Recently, I learned a new German word: Ploppschütz. The literal English translation is “plop protection,” which is a pretty awkward turn of phrase unless you know it’s all about covering the bell to reduce the transmission of aerosols in conformity with local government coronavirus measures. Come to think of it, it’s still an awkward phrase, and the implementation involved the destruction of a few dozen pairs of tights. Miraculously, considering the current restrictions around the world, a 40-participant horn festival took place in the heart of Germany, the Sauerländer Horntage. Even though the complications imposed by hygienic concerns and social distancing made difficult work for the organizers, the willingness to adapt to current circumstances and meet these challenges brought us all an incredibly moving experience of community and shared music-making.
Rising above massive challenges and thriving in spite of nearly impossible odds describes the subject of our Interview of the Month, former U.S. Congresswoman Gabby Giffords. Her gracious, lovely, determined and committed character shines forth in her words, as she describes the role music and the horn played in helping her along the road to recovery after being shot in the head in an attempt on her life in 2011. Even though she faced challenges most of us can only imagine, she brought her discipline and strength of character into everything she did, every single day. She has been an inspiration of mine for many years, and I’m thrilled to share her story with you here.
In this issue, you will also meet our dynamic new area representative for Louisiana, Centria Brown. You’ll read a moving tribute to the memory of Scandanavian horn legend Ib Lanzky-Otto by the equally legendary German virtuoso, Peter Damm. Matthew Haislip will tell you how etude study honed his musical skills during lockdown. Italian horn star Luca Benucci shares his philosophy of teaching in our pedagogy column. There’s a trivia contest with prizes and a whole host of IHS news, announcements, and opportunities to explore.
So don your Ploppschütz and dive in!
Kristina Mascher-Turner Vice President, IHS Editor, Horn and More
(Photo: professors for the 2020 Sauerländer Horntage horn festival, L-R: Kerry Turner, Kristina Mascher-Turner, Stefan Klein, Mathias Pfläging, Josef Kahle, Geoffrey Winter, Jan Golebiowski)
Interview of the Month - Gabby Giffords
Kristina Mascher-Turner: First of all, thank you so much for sharing your thoughts and inspiration with our international horn community! When did you first become involved with music, and what motivated you to choose the horn?
Gabby Giffords: Music has always been an important part of my life. I loved to sing as a child, and I even got to play the role of Annie in my elementary school play. I started playing the French horn in fourth grade and was initially drawn to the instrument because of its beauty. I didn’t know anything about the incredible music it could create before I started learning it.
KMT: At what point did your other passions or commitments cause you to set the horn aside? Was it a difficult decision to make?
GG: After college, I wasn’t able to keep up with the horn. My first job was at a consulting firm in New York that had me working very long hours, and then I moved back to Tucson to run my family’s tire business, which took nearly 100% of my time. I certainly missed playing, but would often listen to classical music to relax.
KMT: You have been beautifully open with the world about your journey and recovery since your life-threatening injury, and your courage and determination shine forth every step of the way. Still, there must have been times when you wondered how you were going to get through another day. Was there a particular inner dialogue that brought you past those moments and back...
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Introducing Centria Brown - IHS Area Representative for Louisiana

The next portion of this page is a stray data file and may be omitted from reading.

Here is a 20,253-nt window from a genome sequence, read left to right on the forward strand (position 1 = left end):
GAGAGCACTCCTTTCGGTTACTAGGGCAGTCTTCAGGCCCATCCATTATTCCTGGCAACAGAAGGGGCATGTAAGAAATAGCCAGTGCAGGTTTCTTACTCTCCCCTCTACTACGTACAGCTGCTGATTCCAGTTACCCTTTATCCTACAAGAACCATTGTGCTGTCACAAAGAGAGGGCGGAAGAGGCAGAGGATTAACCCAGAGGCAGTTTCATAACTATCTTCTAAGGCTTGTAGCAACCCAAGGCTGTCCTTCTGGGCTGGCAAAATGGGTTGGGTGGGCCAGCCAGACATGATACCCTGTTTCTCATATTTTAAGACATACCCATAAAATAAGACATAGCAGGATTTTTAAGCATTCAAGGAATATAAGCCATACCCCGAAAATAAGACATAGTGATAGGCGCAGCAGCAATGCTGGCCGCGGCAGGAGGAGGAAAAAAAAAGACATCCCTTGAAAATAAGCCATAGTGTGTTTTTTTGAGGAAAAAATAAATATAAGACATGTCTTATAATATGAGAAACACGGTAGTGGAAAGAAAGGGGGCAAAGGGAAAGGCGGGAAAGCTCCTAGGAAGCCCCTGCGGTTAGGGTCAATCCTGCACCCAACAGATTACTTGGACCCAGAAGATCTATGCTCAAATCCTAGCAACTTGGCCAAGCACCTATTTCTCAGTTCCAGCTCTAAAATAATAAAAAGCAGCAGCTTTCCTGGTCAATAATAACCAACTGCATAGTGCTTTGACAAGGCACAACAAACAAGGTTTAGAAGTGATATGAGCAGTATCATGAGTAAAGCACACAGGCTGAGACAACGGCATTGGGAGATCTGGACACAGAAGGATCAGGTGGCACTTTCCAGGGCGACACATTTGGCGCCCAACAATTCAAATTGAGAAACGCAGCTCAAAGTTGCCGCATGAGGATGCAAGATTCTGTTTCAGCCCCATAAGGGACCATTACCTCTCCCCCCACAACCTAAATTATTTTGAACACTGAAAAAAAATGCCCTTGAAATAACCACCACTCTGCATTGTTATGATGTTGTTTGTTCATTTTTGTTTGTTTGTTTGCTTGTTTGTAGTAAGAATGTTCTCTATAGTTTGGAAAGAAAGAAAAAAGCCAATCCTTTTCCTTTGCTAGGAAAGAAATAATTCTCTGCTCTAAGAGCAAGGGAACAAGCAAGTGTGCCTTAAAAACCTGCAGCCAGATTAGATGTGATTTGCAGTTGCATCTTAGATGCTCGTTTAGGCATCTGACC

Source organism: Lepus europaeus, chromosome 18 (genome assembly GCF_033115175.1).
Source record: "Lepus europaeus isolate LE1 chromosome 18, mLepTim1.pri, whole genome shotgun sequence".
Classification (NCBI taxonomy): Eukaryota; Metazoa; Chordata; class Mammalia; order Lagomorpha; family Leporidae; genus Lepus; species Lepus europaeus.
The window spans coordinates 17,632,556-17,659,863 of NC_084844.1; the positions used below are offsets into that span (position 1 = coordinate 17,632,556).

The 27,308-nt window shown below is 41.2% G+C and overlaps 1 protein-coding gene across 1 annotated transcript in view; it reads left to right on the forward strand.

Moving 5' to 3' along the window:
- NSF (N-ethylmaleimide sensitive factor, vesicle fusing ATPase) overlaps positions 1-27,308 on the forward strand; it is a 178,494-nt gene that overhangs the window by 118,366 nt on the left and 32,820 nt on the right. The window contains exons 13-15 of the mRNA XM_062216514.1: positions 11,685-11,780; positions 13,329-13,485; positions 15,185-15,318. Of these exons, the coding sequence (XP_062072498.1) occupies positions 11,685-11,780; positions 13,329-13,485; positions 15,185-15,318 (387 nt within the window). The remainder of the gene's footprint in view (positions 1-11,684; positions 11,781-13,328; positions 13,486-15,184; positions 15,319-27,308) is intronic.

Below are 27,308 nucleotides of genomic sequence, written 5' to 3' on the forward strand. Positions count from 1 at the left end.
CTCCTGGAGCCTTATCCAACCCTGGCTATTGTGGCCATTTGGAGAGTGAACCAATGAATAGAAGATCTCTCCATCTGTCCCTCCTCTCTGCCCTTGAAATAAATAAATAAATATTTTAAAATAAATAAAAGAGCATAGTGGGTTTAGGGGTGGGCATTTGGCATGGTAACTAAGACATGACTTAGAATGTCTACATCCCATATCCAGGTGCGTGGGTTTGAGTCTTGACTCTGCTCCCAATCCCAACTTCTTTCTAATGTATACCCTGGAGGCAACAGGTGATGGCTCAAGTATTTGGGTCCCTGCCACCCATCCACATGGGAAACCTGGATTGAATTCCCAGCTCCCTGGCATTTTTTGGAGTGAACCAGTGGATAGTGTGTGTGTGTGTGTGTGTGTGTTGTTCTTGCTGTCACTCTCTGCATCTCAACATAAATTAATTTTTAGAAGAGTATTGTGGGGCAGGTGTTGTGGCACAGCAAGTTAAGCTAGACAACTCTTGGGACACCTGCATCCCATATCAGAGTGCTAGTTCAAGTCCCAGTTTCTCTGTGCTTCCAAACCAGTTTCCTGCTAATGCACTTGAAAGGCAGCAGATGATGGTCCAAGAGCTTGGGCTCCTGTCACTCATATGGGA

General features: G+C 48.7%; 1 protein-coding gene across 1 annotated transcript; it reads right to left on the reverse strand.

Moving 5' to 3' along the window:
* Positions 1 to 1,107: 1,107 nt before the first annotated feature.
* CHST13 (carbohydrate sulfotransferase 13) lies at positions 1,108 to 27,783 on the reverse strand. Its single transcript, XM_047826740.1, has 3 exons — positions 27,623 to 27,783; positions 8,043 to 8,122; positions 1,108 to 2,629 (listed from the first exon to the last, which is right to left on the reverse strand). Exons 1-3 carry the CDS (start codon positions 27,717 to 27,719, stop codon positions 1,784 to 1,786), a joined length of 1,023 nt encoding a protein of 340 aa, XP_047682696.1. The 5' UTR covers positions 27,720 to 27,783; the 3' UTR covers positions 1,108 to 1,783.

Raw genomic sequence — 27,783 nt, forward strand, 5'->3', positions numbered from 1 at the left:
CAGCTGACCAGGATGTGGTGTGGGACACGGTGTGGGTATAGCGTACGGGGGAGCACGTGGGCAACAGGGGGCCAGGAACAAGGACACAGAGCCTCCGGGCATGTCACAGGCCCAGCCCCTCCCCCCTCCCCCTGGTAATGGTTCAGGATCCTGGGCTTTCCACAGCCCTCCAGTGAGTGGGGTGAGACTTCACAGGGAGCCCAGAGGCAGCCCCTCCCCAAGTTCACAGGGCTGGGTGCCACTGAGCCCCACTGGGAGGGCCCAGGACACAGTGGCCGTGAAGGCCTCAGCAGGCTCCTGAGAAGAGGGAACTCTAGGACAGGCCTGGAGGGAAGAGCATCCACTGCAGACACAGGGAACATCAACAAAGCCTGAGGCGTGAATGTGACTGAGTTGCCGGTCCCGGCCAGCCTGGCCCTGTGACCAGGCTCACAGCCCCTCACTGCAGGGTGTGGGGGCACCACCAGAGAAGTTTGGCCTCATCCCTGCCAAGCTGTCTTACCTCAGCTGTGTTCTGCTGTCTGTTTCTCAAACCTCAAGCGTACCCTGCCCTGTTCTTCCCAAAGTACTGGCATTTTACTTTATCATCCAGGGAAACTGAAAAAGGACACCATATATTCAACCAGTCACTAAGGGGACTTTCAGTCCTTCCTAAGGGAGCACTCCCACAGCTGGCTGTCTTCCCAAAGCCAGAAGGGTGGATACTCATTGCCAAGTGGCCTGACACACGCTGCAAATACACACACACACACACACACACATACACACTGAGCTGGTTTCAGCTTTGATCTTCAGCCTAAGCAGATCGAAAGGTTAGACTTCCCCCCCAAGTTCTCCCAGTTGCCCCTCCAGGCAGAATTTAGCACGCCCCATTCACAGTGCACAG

I began studying the horn at the age of 11 in North Carolina. I first fell in love with the sound of the horn by watching film music. It was without a doubt I wanted to play the horn when I joined band in the 6th grade. I studied Music Education at Wingate University in North Carolina and was encouraged to continue my Master’s in Performance. I fell in love with the Louisiana Culture and sense of family and decided to attend Louisiana State University. I moved here for my Master’s and just finished my Doctorate! Since living in Louisiana, I have learned about myself and grown as a person. I have a deeper passion for performing chamber music, Alexander Technique, and teaching.
Louisiana has a very unique and rich culture. The state of Louisiana has been through a lot but always pulls together and works together to grow. This is the same in the horn community as well. Horn players in Louisiana stay connected from New Orleans to Monroe and from Lake Charles to Baton Rouge. Music in Louisiana is as diverse as the people who live here. Whether you are interested in Classical, Jazz, Folk, or New Music it can be found in Louisiana. We are very fortunate to have high quality performers, teachers, and professors throughout the state!...
Dear Hornists, Composer Friends — and Friends of Composers:
During the past four decades this project has supported the composition of hundreds of new works for the Horn. Composers and Hornists have had a great ongoing relationship dating back — at least — to Wolfgang Amadeus Mozart and Joseph Ignaz Leutgeb. During my presentation at the recent Virtual International Horn Symposium, I noted additional collaborations between Hornists and Composers - including some of our recent winners. Please see the video on the Composition Contest at the 2020 Virtual Workshop!. So, if you are a Composer, talk to your local Hornist, and if you are a Hornist, talk to your local composer. We are encouraging your collaboration as you submit new works to this year's Composition Contest of the International Horn Society.
For more information, rules, and electronic submission see the Composition Contest Portal at The International Horn Society Website. This also provides information about notable works from recent past contests:
CORdially, Randall E. Faust International Horn Society Composition Contest...
In the wake of the global COVID-19 pandemic, we musicians found ourselves facing months ahead with an end to practically all live performances. I was thankful to be able to continue to work by teaching my university classes and horn students in an online format, but so many other musicians were not as fortunate. It has been such a devastating time for so many, and my heart goes out to all of those who have been struggling.
I decided to make the most of the time I was afforded to seek to become a better musician and horn player. While I participated in creating some recordings of socially distant chamber music, I also knew that I needed a daily goal. As an everyday rule in the past, I have mainly focused my practice on fundamentals, different warm-up routines, upcoming repertoire, and a few favorite Kopprasch, Gallay, Kling, Bordogni, and Fearn etudes. I own stacks of other etude books, but I had not systematically worked through entire books at a time since my undergraduate days.